Brown trout took 15 minutes to land

�  Tony Bartholomew ' 07802 400651/mail@bartpics.co.uk'24th July 2013'PICTURE COPYRIGHT TONY BARTHOLOMEW'SMT
� Tony Bartholomew ' 07802 400651/mail@bartpics.co.uk'24th July 2013'PICTURE COPYRIGHT TONY BARTHOLOMEW'SMT
0
Have your say

by Jeannie Swales

As the gilded lettering on the glass case so clearly tells us, this brown trout was caught by W.J. Clarke in the River Derwent at Forge Valley on Tuesday 10 July 1928, and weighed in at 3lbs 4ozs.

A handwritten label on the back of the case offers up more information: “This fish was caught on a small Alexandra fly, and 4 x gut. It took 15 minutes to land. An examination of its scales showed that it was 5½ years old, and had spawned twice during its lifetime.”

The Alexandra is a green, red and silver fishing fly introduced in the mid 1800s and originally known as the Lady of the Lake (a reference to the fact that it was considered more suitable for lake than river fishing, so an interesting choice by Clarke) – it was later renamed in honour of Queen Alexandra. ‘4 x gut’ refers to the gauge of the fishing line used – in those days it would have literally been made from animal intestines, most likely sheep or goat gut.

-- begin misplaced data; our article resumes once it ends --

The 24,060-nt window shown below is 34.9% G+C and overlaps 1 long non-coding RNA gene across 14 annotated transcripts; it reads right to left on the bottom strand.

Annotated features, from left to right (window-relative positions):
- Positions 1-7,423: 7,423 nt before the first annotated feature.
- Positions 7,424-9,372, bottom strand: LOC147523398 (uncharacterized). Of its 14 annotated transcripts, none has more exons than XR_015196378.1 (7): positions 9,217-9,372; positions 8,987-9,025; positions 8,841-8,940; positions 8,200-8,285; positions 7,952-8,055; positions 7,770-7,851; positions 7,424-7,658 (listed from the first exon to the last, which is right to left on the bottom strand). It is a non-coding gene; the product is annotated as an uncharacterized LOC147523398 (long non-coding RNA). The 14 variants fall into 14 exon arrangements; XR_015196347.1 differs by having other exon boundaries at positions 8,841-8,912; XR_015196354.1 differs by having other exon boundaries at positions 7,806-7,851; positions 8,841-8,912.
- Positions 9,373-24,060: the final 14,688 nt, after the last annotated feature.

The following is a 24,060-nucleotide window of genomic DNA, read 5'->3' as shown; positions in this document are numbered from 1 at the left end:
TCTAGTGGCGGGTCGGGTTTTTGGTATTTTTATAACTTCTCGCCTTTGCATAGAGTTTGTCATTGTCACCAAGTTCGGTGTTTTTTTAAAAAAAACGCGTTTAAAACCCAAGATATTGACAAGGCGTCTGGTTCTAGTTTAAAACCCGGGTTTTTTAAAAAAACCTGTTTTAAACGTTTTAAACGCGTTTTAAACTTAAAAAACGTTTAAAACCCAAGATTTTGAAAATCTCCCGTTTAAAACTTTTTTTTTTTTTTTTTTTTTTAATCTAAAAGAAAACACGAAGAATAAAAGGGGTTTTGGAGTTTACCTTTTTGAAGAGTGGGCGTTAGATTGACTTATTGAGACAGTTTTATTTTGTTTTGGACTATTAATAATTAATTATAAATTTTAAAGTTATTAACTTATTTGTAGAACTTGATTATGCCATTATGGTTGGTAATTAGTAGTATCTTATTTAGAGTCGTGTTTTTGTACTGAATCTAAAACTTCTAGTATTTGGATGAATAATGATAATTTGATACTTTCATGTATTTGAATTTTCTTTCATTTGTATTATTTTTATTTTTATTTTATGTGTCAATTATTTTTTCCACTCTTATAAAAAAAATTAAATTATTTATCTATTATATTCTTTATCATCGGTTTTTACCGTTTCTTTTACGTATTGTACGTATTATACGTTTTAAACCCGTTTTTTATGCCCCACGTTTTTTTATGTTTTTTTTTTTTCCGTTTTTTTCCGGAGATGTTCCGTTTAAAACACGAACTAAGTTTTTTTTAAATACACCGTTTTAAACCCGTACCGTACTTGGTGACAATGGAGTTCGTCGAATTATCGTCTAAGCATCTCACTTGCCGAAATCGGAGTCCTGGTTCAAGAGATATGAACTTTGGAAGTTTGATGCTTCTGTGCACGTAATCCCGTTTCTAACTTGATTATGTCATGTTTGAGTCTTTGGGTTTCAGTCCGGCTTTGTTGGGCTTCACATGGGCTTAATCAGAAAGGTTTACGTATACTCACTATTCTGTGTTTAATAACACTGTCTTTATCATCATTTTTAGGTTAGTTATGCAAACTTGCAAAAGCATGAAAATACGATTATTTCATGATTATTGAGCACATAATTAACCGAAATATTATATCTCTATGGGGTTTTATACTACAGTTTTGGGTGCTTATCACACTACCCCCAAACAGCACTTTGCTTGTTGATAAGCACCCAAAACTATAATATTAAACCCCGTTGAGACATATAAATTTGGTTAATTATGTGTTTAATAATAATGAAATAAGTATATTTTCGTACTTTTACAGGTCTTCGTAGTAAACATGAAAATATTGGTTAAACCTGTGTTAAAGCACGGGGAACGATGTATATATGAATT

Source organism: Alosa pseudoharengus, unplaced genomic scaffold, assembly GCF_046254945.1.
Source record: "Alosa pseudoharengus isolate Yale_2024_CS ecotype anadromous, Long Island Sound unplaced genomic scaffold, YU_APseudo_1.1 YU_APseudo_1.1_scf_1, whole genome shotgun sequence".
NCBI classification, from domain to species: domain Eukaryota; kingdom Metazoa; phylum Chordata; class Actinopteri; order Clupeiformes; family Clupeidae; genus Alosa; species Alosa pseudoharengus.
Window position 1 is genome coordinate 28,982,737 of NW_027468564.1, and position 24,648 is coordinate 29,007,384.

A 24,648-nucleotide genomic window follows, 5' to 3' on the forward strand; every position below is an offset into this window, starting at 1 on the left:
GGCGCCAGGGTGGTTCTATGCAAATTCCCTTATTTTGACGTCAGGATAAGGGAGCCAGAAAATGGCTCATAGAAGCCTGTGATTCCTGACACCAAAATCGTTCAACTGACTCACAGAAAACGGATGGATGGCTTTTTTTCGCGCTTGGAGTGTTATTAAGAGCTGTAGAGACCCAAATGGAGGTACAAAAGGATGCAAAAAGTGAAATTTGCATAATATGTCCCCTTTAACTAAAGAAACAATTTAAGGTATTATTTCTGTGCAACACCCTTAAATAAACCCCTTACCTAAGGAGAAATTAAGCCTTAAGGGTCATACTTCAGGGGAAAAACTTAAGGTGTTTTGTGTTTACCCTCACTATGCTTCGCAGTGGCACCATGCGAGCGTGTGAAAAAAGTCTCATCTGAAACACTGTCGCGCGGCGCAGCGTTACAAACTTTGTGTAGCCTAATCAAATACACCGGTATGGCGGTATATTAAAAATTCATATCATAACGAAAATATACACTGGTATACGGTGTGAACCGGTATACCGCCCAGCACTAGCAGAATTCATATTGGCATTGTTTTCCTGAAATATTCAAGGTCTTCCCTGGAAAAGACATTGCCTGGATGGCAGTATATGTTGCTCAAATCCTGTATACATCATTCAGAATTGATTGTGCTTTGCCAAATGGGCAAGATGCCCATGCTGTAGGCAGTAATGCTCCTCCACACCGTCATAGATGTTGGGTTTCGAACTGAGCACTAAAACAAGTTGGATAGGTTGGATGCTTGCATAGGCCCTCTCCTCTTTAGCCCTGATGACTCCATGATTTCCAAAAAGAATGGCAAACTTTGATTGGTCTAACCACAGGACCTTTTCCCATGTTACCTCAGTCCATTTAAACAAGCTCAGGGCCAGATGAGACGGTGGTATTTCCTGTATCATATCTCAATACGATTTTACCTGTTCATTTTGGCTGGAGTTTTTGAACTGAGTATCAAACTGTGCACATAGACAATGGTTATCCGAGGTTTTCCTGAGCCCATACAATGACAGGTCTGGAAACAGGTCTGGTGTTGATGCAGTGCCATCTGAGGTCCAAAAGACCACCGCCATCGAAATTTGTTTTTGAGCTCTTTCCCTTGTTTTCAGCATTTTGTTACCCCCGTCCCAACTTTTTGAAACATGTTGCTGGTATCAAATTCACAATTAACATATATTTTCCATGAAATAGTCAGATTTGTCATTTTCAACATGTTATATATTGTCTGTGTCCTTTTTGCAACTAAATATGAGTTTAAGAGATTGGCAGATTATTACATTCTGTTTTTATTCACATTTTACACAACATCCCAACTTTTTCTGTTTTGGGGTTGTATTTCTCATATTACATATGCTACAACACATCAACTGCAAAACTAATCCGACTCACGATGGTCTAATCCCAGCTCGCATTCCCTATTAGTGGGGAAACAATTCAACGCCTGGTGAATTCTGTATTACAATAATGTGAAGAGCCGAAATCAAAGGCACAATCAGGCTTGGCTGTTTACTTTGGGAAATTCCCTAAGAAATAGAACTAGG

William James Clarke (1871-1945) was the son of Richard Clarke, who founded the long-running Scarborough soft drinks company Clarke’s Aerated Waters and Bottling Company Ltd in 1889.

After leaving school Clarke was a founder member of the Scarborough

Field Naturalists’ Society, becoming President for the first time at the age of 23. He went on to be President a further four times, was Secretary in 1895 and held that same post for 11 years between 1902 and 1913. He was a committee member as late as 1943, just two years before his death.

Clarke ran a shop dealing in natural history specimens, fishing tackle and taxidermy at 44 Huntriss Row and was a member of the Derwent Anglers Club, which was founded in 1839, and is still active in both fishing and managing the waters today.

You can still walk down the boardwalks at Forge Valley and catch glimpses of the native brown trout in the Derwent, as well as the rainbow trout, introduced from North America.

This trout is one of three similar specimens all caught by Clarke and held in the Scarborough Collections, the name given to all the museum objects acquired by the Borough over the years.

If you’d like to see them, or any other of the objects in the Collections, please contact Head of Collections Karen Snowden on 01723 384506, or Karen.snowden@smtrust.uk.com